The ‘less is more’ principle
I love the principle of ‘less is more’ – it applies in so many walks of life (a bit like the 80:20 rule) and certainly has a place in business. Take presentations, for example. What works best – a 40 minute long Powerpoint slide-fest with 10 bullets-per-page or a well crafted story backed up with some powerful images? Well if you’re not sure, think back to how you felt when you sat through a previous version of either. So many presenters think that by cramming in more they’ll really, really get their point across. But the audience glazes over and takes nothing in. Far better to narrow the focus to simple themes delivered in an engaging manner.
In sales it’s very tempting to pile on the reasons why someone should buy, but for the prospect it becomes overwhelming and they begin to switch off. It’s preferable to give them only so much and get better at gauging their buying temperature.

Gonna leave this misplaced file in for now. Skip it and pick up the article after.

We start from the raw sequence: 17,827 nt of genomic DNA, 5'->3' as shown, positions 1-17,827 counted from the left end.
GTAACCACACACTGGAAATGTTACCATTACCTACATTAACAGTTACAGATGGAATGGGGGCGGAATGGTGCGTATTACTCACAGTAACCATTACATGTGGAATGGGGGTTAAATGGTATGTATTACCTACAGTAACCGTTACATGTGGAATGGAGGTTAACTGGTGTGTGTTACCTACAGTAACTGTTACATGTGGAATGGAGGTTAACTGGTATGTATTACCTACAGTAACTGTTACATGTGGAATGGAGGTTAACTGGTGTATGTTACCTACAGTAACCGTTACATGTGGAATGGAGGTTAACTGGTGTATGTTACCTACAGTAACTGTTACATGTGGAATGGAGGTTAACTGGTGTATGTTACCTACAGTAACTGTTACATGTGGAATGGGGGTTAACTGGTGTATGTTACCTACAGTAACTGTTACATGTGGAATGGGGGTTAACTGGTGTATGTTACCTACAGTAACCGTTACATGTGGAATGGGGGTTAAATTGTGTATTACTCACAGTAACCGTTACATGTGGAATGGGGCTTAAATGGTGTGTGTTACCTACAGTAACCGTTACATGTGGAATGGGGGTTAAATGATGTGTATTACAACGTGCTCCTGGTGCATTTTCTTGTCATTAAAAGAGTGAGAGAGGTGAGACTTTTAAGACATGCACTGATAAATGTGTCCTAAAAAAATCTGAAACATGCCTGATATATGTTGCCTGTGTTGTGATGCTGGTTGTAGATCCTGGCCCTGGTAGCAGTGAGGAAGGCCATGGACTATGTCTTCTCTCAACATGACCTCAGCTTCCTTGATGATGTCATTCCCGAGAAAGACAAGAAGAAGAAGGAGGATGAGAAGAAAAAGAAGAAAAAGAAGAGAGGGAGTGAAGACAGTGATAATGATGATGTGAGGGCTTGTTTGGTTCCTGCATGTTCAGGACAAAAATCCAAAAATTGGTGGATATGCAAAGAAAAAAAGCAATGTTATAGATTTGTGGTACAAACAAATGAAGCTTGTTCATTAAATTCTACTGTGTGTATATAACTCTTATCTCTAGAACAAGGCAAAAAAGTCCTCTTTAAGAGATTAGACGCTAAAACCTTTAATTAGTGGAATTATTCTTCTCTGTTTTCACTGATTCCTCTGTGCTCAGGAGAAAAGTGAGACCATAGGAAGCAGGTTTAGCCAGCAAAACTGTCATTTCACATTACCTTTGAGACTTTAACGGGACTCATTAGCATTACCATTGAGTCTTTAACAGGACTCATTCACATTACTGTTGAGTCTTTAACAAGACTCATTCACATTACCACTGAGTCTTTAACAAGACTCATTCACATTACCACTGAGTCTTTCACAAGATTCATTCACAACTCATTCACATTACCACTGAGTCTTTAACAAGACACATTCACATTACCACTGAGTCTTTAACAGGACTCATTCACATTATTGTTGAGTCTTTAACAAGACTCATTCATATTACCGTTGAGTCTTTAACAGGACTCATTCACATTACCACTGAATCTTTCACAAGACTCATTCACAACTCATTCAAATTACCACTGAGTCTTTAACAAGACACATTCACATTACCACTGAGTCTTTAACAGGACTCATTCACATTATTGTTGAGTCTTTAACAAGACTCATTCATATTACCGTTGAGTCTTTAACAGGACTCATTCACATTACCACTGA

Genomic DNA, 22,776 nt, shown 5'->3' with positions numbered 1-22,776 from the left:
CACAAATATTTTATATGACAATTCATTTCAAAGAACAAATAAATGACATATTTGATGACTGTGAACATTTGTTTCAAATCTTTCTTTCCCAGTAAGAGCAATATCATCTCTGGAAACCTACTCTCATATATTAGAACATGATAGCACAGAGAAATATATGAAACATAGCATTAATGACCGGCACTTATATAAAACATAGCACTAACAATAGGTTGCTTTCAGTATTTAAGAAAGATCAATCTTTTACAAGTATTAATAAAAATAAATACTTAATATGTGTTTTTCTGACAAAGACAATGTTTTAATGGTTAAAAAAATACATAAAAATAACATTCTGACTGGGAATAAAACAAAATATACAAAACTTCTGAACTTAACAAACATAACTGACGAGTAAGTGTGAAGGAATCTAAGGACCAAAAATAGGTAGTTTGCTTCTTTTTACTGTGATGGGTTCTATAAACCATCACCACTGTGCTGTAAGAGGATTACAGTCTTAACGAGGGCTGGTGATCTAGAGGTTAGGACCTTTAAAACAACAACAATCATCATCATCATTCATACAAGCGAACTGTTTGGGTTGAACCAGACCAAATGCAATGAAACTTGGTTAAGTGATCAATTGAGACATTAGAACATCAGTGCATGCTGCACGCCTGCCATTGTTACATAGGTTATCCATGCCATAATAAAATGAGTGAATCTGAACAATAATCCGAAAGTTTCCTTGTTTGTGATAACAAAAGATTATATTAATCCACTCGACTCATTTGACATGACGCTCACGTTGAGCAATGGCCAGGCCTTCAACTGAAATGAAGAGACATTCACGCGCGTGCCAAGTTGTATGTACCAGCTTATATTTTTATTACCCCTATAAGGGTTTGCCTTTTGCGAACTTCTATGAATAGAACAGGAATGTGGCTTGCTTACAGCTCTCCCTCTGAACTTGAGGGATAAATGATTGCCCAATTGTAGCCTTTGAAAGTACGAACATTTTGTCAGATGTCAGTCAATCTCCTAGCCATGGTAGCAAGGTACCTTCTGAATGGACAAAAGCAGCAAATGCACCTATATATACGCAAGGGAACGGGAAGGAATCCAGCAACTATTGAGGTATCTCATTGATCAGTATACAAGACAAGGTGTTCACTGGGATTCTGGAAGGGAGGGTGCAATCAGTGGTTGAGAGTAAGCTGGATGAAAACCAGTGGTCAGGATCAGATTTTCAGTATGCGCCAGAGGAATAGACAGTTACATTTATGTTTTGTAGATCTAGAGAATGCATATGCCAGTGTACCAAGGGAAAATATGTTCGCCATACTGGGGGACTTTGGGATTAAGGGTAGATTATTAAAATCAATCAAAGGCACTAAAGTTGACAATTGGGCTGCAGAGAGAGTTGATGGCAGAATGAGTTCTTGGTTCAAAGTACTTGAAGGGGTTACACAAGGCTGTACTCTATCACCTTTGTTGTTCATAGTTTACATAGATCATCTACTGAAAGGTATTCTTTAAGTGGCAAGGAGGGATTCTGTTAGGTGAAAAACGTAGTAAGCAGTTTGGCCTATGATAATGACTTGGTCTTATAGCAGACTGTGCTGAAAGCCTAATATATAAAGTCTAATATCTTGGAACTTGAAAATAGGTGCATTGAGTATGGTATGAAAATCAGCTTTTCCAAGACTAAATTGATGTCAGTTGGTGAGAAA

You see ‘less is more’ in the movies too. Horror films are much scarier when you can’t see the monster – when it finally appears it’s a bit of a disappointment (think Alien and Jaws). When the director leaves something to our imagination we become more engaged. Minimalist wins vs over-the-top. Remember the final scene in Lost in Translation…Bill Murray whispers something to Scarlet Johansson, but we don’t know what it is. In the final scene of Shawshank Redemption, Morgan Freeman is finally reunited with Tim Robbins on a deserted beach, but the camera pulls way back as they approach each other – no voyeuristic close up of their embrace, but a moving moment that’s left to the imagination.
Embrace the ‘less is more’ principle. Go for quality over quantity. As Red (Freeman) says in Shawshank, “Some things are better left unsaid.”